As part of the New Kuwait 2035 development strategy unveiled in January, cost-cutting measures have begun to take hold in the health sector.
Last month the Ministry of Health (MoH) rolled back expatriate subsidies, with public hospitals and polyclinics now charging KD5 ($17) for a visit to the emergency room, KD10 ($33) for an outpatient visit, KD10 ($33) per day for inpatients, KD30 ($99) per day for intensive care unit stays and KD50 ($166) per day for a private room in a public hospital. Employers, meanwhile, will continue to pay around KD50 ($166) in annual insurance premiums on their employees’ behalf.
Low-income earners, which comprise the majority of the expatriate population, previously paid KD1 ($3.30) to see a doctor at a public hospital.
The government’s New Kuwait 2035 development strategy has specifically targeted health care reforms as one of seven key areas for reform over the next two decades, emphasising quality and cost-effective service improvements to reduce wait times.
Demographic and lifestyle changes pose challenges
Rapid population growth, shifting demographics and rising incidence of non-communicable diseases (NCDs) have placed additional capacity constraints on Kuwait’s public health care system.
The state’s population has nearly doubled since the start of the century, rising from 2m to 4m last year, according to World Bank data. Although two-thirds of the population is between 15 and 49 years old, an estimated 600,000 people will turn 50 over the next decade.
This demographic shift is set to exacerbate existing fiscal pressures across the public health care system, which is already struggling to manage the rising occurrence of illnesses common to high-income countries, such as cardiovascular disease and diabetes. In March the World Health Organisation reported that NCDs account for 73% of all deaths in Kuwait.
Public expenditure on health care has therefore spiked in recent decades, rising from 76% of total health spending in 2000 to a high of 87.1% in 2009 and 85.9% in 2014, the most recent year for which statistics are available. Total health care outlays reached $5.2bn that same year and under current demographic trends is expected to record a compound annual growth rate of 7.5% between 2015 and 2020 to hit $8bn. Medical service and product prices, meanwhile, have also risen, increasing by 8% in 2015 and 8.4% in 2016, according to data from US-based consultancy Aon Hewitt.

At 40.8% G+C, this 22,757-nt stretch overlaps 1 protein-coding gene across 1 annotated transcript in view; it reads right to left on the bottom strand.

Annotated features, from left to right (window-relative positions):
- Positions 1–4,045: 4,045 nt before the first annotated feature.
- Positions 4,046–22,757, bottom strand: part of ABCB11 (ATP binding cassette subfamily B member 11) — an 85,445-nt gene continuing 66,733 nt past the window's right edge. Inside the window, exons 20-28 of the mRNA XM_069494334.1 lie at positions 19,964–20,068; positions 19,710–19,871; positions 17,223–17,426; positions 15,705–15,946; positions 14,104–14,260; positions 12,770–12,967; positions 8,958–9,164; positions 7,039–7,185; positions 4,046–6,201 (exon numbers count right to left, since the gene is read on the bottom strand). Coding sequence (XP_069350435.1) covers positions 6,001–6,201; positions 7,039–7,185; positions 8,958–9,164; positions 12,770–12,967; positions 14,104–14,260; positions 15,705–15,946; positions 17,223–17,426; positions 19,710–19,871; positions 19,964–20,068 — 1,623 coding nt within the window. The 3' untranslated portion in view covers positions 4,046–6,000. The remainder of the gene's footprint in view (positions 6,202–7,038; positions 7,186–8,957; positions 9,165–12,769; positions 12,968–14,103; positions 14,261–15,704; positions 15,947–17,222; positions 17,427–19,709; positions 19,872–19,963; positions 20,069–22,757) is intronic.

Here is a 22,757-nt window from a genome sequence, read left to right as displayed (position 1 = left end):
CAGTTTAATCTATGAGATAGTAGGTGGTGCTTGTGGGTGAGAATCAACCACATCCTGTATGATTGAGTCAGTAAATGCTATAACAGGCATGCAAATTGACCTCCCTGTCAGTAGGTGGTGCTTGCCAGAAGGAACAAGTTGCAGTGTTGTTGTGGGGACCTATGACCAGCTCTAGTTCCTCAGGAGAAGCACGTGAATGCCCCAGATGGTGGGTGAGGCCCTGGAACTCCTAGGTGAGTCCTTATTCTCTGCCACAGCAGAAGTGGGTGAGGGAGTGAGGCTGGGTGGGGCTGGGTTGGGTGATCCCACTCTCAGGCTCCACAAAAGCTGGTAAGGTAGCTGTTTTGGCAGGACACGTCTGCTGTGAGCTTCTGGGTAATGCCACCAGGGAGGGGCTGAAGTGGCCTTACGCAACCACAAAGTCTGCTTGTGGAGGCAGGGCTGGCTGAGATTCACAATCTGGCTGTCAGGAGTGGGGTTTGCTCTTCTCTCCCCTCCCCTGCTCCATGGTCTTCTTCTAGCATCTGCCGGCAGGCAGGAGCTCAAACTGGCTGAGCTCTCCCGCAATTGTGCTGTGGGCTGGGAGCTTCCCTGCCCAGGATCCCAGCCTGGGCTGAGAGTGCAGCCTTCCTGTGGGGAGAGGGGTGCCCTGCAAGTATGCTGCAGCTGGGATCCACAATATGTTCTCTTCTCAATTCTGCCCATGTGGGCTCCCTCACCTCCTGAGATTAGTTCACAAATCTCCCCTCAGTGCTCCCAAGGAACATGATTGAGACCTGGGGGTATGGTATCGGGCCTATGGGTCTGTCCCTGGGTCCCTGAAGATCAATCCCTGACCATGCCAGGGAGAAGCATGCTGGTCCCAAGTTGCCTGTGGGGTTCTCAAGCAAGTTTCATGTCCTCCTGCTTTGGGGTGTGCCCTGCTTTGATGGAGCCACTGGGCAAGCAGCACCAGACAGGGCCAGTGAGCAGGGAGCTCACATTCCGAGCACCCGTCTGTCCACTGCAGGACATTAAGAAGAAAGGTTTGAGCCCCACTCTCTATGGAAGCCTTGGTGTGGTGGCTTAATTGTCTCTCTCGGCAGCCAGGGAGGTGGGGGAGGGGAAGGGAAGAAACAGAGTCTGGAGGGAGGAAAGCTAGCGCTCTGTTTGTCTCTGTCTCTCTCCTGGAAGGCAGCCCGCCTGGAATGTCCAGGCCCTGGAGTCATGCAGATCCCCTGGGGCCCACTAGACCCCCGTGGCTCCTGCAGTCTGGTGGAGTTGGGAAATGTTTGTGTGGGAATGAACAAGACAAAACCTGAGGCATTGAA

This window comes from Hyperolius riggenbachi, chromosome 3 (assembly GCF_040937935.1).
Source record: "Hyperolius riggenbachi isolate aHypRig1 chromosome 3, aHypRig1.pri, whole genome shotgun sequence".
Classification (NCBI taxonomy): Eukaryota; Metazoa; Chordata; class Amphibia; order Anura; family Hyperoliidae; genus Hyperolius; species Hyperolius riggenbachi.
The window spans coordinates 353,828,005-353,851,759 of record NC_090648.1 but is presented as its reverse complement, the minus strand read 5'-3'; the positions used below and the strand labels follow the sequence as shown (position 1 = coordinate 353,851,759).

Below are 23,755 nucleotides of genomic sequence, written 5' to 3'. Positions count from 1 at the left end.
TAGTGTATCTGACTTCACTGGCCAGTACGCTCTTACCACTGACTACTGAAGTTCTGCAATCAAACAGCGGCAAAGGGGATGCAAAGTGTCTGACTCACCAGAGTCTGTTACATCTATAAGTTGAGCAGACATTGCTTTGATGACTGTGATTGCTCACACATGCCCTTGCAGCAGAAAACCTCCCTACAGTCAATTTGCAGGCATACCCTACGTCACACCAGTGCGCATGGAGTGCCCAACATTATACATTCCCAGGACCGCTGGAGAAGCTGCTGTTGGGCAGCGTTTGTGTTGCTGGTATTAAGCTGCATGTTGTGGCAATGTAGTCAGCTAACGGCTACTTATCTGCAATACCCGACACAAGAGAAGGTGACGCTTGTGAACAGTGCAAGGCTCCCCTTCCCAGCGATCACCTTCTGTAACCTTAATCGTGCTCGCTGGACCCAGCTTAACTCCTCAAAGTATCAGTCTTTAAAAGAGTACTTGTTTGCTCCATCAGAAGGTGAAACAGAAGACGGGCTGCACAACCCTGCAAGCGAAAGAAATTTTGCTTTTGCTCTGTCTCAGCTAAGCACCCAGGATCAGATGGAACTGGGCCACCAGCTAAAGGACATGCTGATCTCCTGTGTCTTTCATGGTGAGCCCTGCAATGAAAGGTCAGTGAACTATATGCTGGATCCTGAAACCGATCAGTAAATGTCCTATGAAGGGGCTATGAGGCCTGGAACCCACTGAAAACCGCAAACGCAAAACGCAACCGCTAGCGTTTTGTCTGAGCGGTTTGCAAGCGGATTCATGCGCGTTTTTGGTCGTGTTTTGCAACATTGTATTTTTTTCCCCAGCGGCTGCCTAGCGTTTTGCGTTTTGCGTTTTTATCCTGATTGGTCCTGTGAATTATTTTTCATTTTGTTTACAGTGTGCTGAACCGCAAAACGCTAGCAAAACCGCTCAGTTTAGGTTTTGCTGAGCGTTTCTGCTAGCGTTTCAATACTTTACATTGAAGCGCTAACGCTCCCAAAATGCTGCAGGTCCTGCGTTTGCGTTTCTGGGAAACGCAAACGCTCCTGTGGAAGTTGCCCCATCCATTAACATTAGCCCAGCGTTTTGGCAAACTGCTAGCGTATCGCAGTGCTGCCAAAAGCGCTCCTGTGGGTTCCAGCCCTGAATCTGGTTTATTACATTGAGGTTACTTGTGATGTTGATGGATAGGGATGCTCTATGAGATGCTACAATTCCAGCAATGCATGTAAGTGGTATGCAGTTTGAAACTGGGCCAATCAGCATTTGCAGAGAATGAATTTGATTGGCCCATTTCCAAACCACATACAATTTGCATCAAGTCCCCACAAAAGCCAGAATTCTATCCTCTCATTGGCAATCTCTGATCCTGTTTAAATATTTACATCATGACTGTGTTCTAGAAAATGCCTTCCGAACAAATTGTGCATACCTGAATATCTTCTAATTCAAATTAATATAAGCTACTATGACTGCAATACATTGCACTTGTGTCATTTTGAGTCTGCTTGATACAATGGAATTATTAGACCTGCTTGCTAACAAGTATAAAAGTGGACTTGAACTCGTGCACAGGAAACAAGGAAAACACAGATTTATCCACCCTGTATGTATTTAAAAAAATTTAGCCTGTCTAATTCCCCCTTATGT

The public system is already showing signs of strain, and in February overcrowding led some hospitals to halt services for expatriates. Fiscal pressures are also a concern, with local media reporting in June that budgetary constraints at the MoH led to funding shortfalls for evening clinics.
Infrastructure investments aimed at reducing overcrowding
New Kuwait’s health care pillar emphasises increasing capacity at public hospitals, with major improvements expected following the completion of eight hospital projects, including the Amiri Hospital, Al Sabah Hospital, Kuwait Police Hospital, Ibn Sina Hospital, and new maternity and children’s hospitals.
According to the government, the 446-bed Amiri and 771-bed Al Sabah hospitals are expected to become operational before 2020.
Hospital builds offer new opportunities to private stakeholders, and represent the largest construction industry growth driver, accounting for six of the state’s top-10 construction projects by value, worth an estimated $5.5bn as of September 2016, according to industry media.
Contract awards for upcoming projects are ongoing: in February a joint venture between Abu Dhabi-based design firm SSH and Italy’s Studio Altieri was awarded an $817m main design consultancy contract for the Kuwait New Maternity Hospital, which will offer 27 operating rooms and 780 inpatient beds upon completion. One month earlier, SSH was also awarded a design contract for a 792-bed children’s hospital planned for development in the Al Sabah Specialty Medical Area in Kuwait City.
Upcoming projects slated to become operational after 2020 include the KD100m ($331.1m), 296-bed Ibn Sina Hospital in 2021, and the 600- to 750-bed, KD250m ($837.8m) Physical Medicine and Rehabilitation Hospital in Al Andalus in 2023.
In addition to offering a major boost to construction growth over the coming decade, these projects should help the state significantly reduce wait times at its public health facilities, leaving it well positioned to achieve its 2035 development targets.